Extreme rainfall accompanied by deadly flooding hit the United States and several other countries over the weekend and last week. There were several dozen fatalities in South Korea. In the U.S., flooding claimed lives in Pennsylvania, where a search is ongoing for two missing children. Flooding also struck parts of New Hampshire, Massachusetts, Connecticut, New York and New Jersey this past weekend. This follows last week’s relentless flooding in India, Japan, China, Turkey and the U.S. Although the destructive floods are occurring in different parts of the world, atmospheric scientists say, with climate change, storms are forming in a warmer atmosphere, making extreme rainfall a more frequent reality now. That’s because a warmer atmosphere holds more moisture, which results in storms dumping more precipitation that can have deadly outcomes. While climate change is not the cause of storms unleashing the rainfall, these storms are forming in an atmosphere that is becoming warmer and wetter. According to NASA, the average global temperature has increased by at least 1.1 degrees Celsius (1.9 degrees Fahrenheit) since 1880.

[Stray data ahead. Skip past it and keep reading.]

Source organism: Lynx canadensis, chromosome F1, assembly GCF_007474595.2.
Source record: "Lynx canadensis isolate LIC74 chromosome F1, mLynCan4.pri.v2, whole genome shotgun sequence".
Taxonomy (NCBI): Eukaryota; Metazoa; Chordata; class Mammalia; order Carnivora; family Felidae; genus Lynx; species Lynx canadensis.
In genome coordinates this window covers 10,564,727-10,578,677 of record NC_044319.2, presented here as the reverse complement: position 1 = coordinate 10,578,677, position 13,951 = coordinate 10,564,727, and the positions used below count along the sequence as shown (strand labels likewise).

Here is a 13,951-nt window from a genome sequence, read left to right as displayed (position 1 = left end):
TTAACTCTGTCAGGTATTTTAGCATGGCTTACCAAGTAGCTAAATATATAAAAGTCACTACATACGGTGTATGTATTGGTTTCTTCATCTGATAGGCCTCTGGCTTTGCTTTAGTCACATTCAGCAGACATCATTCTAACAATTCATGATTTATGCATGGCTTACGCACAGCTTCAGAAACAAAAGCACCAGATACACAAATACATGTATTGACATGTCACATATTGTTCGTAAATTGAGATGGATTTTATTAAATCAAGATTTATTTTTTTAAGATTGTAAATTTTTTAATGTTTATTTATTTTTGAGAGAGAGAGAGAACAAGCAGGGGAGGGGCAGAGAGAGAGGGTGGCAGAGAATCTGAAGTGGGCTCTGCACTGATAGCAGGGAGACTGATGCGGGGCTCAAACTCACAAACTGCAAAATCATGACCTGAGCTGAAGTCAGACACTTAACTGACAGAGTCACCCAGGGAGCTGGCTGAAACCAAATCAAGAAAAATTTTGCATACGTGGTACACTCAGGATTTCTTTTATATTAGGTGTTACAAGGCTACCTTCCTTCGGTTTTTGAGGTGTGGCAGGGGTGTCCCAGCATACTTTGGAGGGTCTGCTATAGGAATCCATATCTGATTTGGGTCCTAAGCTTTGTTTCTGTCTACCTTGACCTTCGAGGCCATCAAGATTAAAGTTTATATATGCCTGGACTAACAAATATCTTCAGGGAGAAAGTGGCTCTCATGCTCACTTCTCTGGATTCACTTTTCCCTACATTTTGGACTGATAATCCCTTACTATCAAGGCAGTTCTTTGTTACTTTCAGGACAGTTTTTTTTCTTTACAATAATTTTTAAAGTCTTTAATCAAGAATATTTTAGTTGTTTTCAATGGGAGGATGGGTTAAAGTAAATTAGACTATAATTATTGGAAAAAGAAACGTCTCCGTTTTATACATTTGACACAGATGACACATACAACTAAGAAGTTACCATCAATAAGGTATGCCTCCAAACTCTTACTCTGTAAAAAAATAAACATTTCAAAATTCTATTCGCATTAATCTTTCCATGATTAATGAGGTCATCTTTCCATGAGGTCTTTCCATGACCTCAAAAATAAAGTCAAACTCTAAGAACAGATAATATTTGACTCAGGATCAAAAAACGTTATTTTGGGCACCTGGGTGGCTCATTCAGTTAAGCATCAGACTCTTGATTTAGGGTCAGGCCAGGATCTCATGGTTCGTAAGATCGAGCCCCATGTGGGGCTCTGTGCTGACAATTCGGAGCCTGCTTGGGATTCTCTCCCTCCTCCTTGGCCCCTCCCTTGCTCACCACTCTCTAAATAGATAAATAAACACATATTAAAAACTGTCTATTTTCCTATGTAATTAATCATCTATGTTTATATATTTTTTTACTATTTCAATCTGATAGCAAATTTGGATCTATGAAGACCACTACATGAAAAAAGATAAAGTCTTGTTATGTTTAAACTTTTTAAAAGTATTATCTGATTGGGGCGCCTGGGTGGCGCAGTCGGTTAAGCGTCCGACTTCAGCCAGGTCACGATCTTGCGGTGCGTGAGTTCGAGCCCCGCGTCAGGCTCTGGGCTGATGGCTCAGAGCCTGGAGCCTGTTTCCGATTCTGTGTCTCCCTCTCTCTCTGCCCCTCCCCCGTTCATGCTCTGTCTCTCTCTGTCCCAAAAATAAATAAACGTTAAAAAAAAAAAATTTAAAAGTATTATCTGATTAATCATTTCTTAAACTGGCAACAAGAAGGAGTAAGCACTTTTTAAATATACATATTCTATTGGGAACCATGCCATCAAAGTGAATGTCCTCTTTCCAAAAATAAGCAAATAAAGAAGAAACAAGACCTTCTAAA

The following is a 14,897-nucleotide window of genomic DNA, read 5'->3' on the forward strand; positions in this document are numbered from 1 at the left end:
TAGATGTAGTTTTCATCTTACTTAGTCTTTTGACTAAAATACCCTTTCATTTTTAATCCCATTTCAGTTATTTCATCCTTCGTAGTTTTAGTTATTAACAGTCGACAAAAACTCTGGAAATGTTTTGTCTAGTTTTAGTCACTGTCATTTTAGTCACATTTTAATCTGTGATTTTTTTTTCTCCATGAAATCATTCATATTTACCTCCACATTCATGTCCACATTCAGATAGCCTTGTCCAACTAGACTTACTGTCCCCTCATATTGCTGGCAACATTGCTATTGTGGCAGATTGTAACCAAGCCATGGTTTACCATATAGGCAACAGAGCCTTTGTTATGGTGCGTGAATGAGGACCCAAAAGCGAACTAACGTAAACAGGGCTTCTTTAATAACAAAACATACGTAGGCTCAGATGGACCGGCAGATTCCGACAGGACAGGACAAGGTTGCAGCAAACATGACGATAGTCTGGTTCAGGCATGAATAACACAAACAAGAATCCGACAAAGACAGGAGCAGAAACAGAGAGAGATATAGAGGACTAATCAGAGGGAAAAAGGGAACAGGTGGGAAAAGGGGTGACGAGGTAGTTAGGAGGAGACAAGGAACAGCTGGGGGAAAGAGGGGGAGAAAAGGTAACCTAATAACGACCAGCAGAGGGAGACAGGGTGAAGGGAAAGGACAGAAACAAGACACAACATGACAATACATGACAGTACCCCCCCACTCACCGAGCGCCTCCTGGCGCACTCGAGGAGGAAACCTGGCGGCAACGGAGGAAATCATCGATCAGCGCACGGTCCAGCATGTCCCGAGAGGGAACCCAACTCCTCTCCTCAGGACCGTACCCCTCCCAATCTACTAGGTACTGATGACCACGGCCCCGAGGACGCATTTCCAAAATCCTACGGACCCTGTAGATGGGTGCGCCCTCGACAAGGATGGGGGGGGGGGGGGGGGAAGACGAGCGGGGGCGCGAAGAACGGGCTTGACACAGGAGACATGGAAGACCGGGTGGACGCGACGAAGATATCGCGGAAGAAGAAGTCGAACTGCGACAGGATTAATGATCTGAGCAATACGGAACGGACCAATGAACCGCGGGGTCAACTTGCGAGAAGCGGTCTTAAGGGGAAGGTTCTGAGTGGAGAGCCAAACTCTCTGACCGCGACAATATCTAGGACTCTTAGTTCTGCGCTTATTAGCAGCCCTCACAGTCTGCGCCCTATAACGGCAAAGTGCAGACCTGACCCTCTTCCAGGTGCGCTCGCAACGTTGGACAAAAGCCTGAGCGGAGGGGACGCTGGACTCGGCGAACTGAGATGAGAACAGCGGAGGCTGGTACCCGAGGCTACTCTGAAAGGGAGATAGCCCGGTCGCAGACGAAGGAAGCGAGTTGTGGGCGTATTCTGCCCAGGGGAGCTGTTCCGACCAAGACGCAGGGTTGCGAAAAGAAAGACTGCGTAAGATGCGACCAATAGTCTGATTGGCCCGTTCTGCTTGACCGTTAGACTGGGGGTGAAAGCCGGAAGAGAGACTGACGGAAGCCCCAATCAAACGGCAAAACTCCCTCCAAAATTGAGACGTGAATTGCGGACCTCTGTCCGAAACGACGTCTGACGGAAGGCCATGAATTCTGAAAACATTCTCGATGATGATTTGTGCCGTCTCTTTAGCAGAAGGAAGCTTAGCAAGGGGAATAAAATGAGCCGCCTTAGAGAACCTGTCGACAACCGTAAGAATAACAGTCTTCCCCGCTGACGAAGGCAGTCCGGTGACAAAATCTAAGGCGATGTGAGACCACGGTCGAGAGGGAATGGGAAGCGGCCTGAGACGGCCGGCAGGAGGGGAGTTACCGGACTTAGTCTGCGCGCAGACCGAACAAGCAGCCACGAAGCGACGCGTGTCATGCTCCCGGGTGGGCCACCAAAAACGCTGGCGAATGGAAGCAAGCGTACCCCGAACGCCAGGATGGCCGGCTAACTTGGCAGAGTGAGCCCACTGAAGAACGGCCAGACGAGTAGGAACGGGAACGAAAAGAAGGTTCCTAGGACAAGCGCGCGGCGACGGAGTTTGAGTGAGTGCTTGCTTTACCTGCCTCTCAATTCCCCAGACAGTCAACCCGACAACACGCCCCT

- Death Valley was flirting with some of the hottest temperatures ever recorded
- Teen-aged children of military members from throughout the country found adventure in the Northeast Kingdom